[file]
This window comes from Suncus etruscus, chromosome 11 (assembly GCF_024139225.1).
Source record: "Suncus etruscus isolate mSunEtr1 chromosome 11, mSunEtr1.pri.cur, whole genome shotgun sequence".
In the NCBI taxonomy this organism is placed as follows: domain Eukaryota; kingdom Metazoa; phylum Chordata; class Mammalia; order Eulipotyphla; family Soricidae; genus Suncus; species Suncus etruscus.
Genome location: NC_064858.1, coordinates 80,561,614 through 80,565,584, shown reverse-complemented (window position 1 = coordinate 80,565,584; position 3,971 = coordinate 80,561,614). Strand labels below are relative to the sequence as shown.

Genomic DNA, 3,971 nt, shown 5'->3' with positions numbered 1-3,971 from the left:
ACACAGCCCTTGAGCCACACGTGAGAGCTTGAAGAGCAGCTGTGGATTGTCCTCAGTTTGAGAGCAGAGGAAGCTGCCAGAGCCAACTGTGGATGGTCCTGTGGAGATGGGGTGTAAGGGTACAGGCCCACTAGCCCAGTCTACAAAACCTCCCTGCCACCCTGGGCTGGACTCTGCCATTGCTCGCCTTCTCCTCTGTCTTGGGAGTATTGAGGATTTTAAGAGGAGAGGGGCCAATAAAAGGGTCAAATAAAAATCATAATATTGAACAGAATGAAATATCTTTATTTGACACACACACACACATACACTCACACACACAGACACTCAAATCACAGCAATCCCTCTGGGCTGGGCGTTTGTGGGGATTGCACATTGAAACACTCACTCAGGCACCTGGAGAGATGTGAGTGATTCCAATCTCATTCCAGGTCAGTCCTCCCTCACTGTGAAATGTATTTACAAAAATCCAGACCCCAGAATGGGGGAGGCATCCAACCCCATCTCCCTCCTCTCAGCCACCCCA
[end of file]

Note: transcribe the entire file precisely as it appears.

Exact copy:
This window comes from Suncus etruscus, chromosome 11 (assembly GCF_024139225.1).
Source record: "Suncus etruscus isolate mSunEtr1 chromosome 11, mSunEtr1.pri.cur, whole genome shotgun sequence".
In the NCBI taxonomy this organism is placed as follows: domain Eukaryota; kingdom Metazoa; phylum Chordata; class Mammalia; order Eulipotyphla; family Soricidae; genus Suncus; species Suncus etruscus.
Genome location: NC_064858.1, coordinates 80,561,614 through 80,565,584, shown reverse-complemented (window position 1 = coordinate 80,565,584; position 3,971 = coordinate 80,561,614). Strand labels below are relative to the sequence as shown.

Genomic DNA, 3,971 nt, shown 5'->3' with positions numbered 1-3,971 from the left:
ACACAGCCCTTGAGCCACACGTGAGAGCTTGAAGAGCAGCTGTGGATTGTCCTCAGTTTGAGAGCAGAGGAAGCTGCCAGAGCCAACTGTGGATGGTCCTGTGGAGATGGGGTGTAAGGGTACAGGCCCACTAGCCCAGTCTACAAAACCTCCCTGCCACCCTGGGCTGGACTCTGCCATTGCTCGCCTTCTCCTCTGTCTTGGGAGTATTGAGGATTTTAAGAGGAGAGGGGCCAATAAAAGGGTCAAATAAAAATCATAATATTGAACAGAATGAAATATCTTTATTTGACACACACACACACATACACTCACACACACAGACACTCAAATCACAGCAATCCCTCTGGGCTGGGCGTTTGTGGGGATTGCACATTGAAACACTCACTCAGGCACCTGGAGAGATGTGAGTGATTCCAATCTCATTCCAGGTCAGTCCTCCCTCACTGTGAAATGTATTTACAAAAATCCAGACCCCAGAATGGGGGAGGCATCCAACCCCATCTCCCTCCTCTCAGCCACCCCA